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In-Box Review
Sad Hill
The Good, the Bad and the Ugly - Sad Hill
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by: Mario Matijasic [ MAKI ]

Originally published on:
Historicus Forma


“The Good, the Bad and the Ugly” is a 1966 Italian epic Spaghetti Western film directed by Sergio Leone, starring Clint Eastwood, Lee Van Cleef, and Eli Wallach in the title roles respectively. It is a third and final installment in the Dollars Trilogy, revolving around three gunslingers competing to find buried cache of gold amid the violent chaos of the American Civil War. Although the critical opinion of the film on initial release was mixed, the movie is now seen as a highly influential example of the Western film genre and one of the greatest films of all time.

(adapted from IMDB)


There is something special about recreating famous scenes from movie classics in scale... Oniria Miniatures recently introduced their 7th Art figure series for this particular purpose: to bring iconic movies to life in form of miniature vignettes. After delivering memorable moments from The Wild Bunch, Cross of Iron and Kelly's Heroes, Oniria Miniatures released a new 1/48 scale vignette depicting the graveyard scene from The Good, the Bad and the Ugly.

The kit is packed in a hard cardboard box. Inside the box is a zip-lock bag containing all the kit pieces and a color box art photo showing the assembled model painted by Angel Aparicio, the man behind Oniria Miniatures himself.

The kit is cast in white metal with the parts molded really well; there are some minor seam lines to clean, but other than that the cast looks good. One of the revolver barrels in my sample is slightly bent and needs to be straightened out carefully. The kit consists of 11 metal parts for assembling 3 full figures:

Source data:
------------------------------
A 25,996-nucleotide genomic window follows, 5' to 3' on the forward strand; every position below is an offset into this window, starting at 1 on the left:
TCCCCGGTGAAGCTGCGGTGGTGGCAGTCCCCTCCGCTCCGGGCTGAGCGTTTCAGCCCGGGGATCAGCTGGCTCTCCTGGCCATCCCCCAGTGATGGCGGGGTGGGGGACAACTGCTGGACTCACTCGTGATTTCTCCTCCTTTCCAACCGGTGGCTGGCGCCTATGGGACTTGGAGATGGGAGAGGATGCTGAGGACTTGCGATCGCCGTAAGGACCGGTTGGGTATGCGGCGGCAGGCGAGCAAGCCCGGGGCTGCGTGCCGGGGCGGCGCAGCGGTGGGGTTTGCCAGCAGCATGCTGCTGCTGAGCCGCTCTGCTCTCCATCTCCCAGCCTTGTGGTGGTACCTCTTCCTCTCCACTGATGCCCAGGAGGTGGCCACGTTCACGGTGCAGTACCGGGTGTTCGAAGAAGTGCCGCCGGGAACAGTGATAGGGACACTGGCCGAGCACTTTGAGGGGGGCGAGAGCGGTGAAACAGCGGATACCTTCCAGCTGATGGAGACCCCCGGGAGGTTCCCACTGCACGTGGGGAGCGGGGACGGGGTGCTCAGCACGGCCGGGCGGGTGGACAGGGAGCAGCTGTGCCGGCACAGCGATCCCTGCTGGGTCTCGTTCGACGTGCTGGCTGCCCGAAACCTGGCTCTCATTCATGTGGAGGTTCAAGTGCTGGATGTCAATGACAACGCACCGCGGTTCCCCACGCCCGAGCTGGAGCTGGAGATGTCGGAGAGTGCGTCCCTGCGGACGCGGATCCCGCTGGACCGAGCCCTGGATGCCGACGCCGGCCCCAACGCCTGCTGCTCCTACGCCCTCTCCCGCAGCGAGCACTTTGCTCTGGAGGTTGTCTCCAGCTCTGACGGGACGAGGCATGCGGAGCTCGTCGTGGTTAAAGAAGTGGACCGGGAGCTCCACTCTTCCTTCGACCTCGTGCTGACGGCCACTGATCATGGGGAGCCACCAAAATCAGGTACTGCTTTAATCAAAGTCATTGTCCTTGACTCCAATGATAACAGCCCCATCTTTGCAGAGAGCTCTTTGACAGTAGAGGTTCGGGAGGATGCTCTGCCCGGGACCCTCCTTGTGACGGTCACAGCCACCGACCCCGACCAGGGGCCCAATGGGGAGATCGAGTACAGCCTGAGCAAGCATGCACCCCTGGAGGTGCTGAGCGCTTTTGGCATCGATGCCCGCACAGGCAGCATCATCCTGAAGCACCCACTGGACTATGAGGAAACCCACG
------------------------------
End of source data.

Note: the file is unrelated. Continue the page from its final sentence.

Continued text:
The Good (Blondie - Clint Eastwood) - full body, 2 optional right arms,

The Bad (Angel Eyes - Lee Van Cleef) - full body, right arm with weapon,

The Ugly (Tuco - Eli Wallach) - full body, left arm, 3 optional hands,

and a scenery piece specific for the graveyard movie scene.

Sculpted by Antonio Zapatero, these 36mm (1/48 scale) miniatures are true works of art. The proportions and anatomy of the figures look good, with all the robe details and equipment delivered identically to that worn by the actors in the movie. The sculpting talent really shows on the facial features of the figures… these are easily recognizable and portray the actors amazingly well in such a small scale.

An added bonus in the set are optional arms and hands for the Blondie and Tuco figures. Using different arm/hand setup enables the modeler to depict the graveyard scene with Arch Stenton’s wooden grave marker included in the set, or the three-way standoff scene at the very end of the movie. Nice!


Inspired by The Good, the Bad and the Ugly, this 1/48 scale set is a true masterpiece. With beautifully sculpted figures, nicely cast metal miniatures and scenery item, it delivers a perfect little vignette in the box. Get the figures, put the famous Enio Morricone’s soundtrack in your boombox and enjoy painting these gems… it doesn’t get much better than this.

Highs: Sculpted really well and nicely cast, this is a must for any classic movie fan. Optional arms/hands enable recreating 2 different scenes from the movie.
Lows: Couple of thin seam lines.
Verdict: Highly recommended.
Percentage Rating
  Scale: 1:48
  Mfg. ID: WB5
  Related Link: Oniria Miniatures website
  PUBLISHED: Dec 10, 2015

Our Thanks to Oniria Miniatures!
This item was provided by them for the purpose of having it reviewed on this KitMaker Network site. If you would like your kit, book, or product reviewed, please contact us.

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About Mario Matijasic (Maki)

You wonder how did this addiction start? I was a kid when my dad broght home a 1/72 Concord airplane; we built it together as well as couple of other airplanes after that. This phase was just pure fun: glue, paint, decals in no particular order... everything was finished in a day or two. Then I disc...

Copyright ©2021 text by Mario Matijasic [ MAKI ]. All rights reserved.


Not too smart making this in 1/48 when the market for figures of pre-20th century subjects is mainly 1/56 and 1/32+
DEC 11, 2015 - 10:47 PM

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